Now when you visit Museum of Glass, you’ll know just how much our technicians do to keep the Hot Shop running!

Greg Owen is the Manager of Audience Engagement and Hot Shop Heroes at Museum of Glass. Greg can be seen working the mic as the Hot Shop studio emcee, assisting Visiting Artists, and teaching soldiers how to blow glass during Hot Shop Heroes: Healing with Fire classes. 

Making Treasure-trove

By Katie Phelps, Curatorial Assistant and Visiting Artist Coordinator

Our upcoming exhibition Into the Deep takes a look at glass artists who are inspired by the ocean. Glass is an incredible medium, and it allows artists to capture the effects of being underwater better than any other artistic medium.

Last November, artists Kelly O’Dell and Raven Skyriver collaborated on a series of barnacle-encrusted shells, which will be featured in the exhibition, in the Museum of Glass Hot Shop. The complex process is a great example how versatile the medium of glass can be.

The stripes on the clamshell begin as flattened pieces of cane (colored glass) which are heated until they are hot enough to stick together. Here, Nick Davis, MOG’s Hot Shop Tech, is squeezing the hot pieces of cane together so they form a flat panel.

The stripes on the clamshell begin as flattened pieces of cane (colored glass) which are heated until they are hot enough to stick together. Here, Nick Davis, MOG’s Hot Shop Tech, is squeezing the hot pieces of cane together so they form a flat panel.

Next, artist Raven Skyriver picks up the stripes of cane using a piece of hot, clear glass shaped like a plunger. The hot clear glass sticks to the flat panel of cane, and forms a half dome shape. The clear appendage will be used to shape the flat stripes of color into a bubble.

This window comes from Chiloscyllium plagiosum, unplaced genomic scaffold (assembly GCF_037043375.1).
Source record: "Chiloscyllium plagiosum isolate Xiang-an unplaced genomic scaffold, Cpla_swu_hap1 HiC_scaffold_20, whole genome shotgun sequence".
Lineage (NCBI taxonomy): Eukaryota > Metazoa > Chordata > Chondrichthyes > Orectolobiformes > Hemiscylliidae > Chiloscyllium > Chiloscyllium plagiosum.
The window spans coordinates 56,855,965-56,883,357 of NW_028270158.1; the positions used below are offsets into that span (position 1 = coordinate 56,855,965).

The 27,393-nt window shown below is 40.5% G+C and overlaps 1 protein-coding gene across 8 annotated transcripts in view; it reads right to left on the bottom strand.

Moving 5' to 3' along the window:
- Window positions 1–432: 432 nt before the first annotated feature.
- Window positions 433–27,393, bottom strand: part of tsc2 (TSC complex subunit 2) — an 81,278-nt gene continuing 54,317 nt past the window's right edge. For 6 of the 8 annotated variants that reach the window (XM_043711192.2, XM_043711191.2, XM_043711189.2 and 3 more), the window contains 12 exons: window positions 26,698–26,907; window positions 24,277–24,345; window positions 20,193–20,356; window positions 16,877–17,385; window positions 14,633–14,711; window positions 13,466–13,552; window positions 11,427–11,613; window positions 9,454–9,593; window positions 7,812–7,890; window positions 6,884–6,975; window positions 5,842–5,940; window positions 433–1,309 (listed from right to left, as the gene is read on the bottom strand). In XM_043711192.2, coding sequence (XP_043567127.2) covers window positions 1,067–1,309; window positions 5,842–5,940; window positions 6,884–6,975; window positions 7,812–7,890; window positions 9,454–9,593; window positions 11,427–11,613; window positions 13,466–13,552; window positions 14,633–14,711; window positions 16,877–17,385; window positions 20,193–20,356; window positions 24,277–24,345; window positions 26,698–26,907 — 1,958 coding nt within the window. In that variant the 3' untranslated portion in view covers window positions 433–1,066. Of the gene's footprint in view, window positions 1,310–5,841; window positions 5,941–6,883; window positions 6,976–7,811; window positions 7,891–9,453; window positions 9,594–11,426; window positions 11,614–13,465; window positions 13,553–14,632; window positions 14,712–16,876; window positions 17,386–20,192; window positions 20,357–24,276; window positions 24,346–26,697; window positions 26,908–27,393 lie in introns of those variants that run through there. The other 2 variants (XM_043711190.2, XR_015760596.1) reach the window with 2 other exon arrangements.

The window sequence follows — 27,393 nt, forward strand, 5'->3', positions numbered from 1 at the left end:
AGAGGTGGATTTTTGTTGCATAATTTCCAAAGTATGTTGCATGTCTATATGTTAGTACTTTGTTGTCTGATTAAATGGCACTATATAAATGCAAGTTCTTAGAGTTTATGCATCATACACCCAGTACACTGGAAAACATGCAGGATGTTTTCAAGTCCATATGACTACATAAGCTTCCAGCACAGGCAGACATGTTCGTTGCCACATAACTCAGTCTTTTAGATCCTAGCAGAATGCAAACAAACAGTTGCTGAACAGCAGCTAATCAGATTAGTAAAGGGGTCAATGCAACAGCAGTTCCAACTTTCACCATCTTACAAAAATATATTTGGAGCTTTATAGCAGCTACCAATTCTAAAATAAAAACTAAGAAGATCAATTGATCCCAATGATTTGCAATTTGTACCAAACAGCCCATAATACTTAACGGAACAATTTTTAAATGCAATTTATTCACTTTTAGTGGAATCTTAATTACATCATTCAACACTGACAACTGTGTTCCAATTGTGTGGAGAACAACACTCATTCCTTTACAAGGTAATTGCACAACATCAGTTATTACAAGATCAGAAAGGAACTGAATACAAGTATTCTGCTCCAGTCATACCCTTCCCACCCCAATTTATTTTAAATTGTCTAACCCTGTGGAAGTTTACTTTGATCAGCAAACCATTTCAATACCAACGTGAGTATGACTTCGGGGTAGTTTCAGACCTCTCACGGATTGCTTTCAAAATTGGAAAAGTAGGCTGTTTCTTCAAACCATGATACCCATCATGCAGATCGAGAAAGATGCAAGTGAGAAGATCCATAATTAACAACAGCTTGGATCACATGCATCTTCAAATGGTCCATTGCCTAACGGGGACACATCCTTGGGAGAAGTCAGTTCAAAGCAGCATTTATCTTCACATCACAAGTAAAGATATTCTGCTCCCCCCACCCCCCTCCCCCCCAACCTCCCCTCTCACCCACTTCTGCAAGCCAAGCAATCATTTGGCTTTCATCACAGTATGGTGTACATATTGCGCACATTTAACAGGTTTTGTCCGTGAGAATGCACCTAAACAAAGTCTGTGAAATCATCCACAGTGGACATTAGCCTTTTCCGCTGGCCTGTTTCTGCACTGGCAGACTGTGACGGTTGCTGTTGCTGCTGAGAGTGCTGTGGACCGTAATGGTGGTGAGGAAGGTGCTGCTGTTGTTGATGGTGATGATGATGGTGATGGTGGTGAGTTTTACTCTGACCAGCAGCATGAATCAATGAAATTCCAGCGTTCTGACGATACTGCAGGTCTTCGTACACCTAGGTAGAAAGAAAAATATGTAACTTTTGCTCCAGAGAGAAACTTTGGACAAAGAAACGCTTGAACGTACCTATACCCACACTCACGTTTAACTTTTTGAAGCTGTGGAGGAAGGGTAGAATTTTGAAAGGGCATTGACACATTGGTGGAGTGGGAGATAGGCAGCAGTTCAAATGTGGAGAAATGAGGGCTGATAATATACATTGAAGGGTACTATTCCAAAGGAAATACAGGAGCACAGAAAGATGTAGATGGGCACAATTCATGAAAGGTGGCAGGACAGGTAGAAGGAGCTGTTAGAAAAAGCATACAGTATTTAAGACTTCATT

Next, artist Raven Skyriver picks up the stripes of cane using a piece of hot, clear glass shaped like a plunger. The hot clear glass sticks to the flat panel of cane, and forms a half dome shape. The clear appendage will be used to shape the flat stripes of color into a bubble.

After the flattened cane is picked up onto the plunger, Skyriver uses a pair of shears to trim away the excess glass along the edge of the circle created by the plunger, sealing it into a clear glass dome with a colorful, striped base.

After the flattened cane is picked up onto the plunger, Skyriver uses a pair of shears to trim away the excess glass along the edge of the circle created by the plunger, sealing it into a clear glass dome with a colorful, striped base.

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The newly-formed dome is heated in the glory hole, and then rolled across a steel table called a marver to create a smooth bubble that is half clear glass, and half colored cane stripes.

The newly-formed dome is heated in the glory hole, and then rolled across a steel table, called a marver,  to create a smooth bubble that is half clear glass, and half colored cane stripes.

In order to start making the clam shape, the colored stripes need to be removed from their clear glass holder. The stripe canes are pinched inward to form their own bubble, and then connected to another blowpipe, so that they can be separated from the clear glass, and blown into a clamshell shape.

In order to start making the clam shape, the colored stripes need to be removed from their clear glass holder. The stripe canes are pinched inward to form their own bubble, and then connected to another blowpipe, so that they can be separated from the clear glass, and blown into a clamshell shape.

Tah-dah! After about 45 minutes of adding more clear molten glass, inflating the bubble by breathing into the blowpipe, and carefully sculpting the shape with tools, the bubble is beginning to look more like a clamshell. You can see the stripes from the cane, which have stretched and curved as the glass has been shaped.

Tah-dah! After about 45 minutes of adding more clear molten glass, inflating the bubble by exhaling into the blowpipe, and carefully sculpting the shape with tools, the bubble is beginning to look more like a clamshell. You can see the stripes from the cane, which have stretched and curved as the glass has been shaped.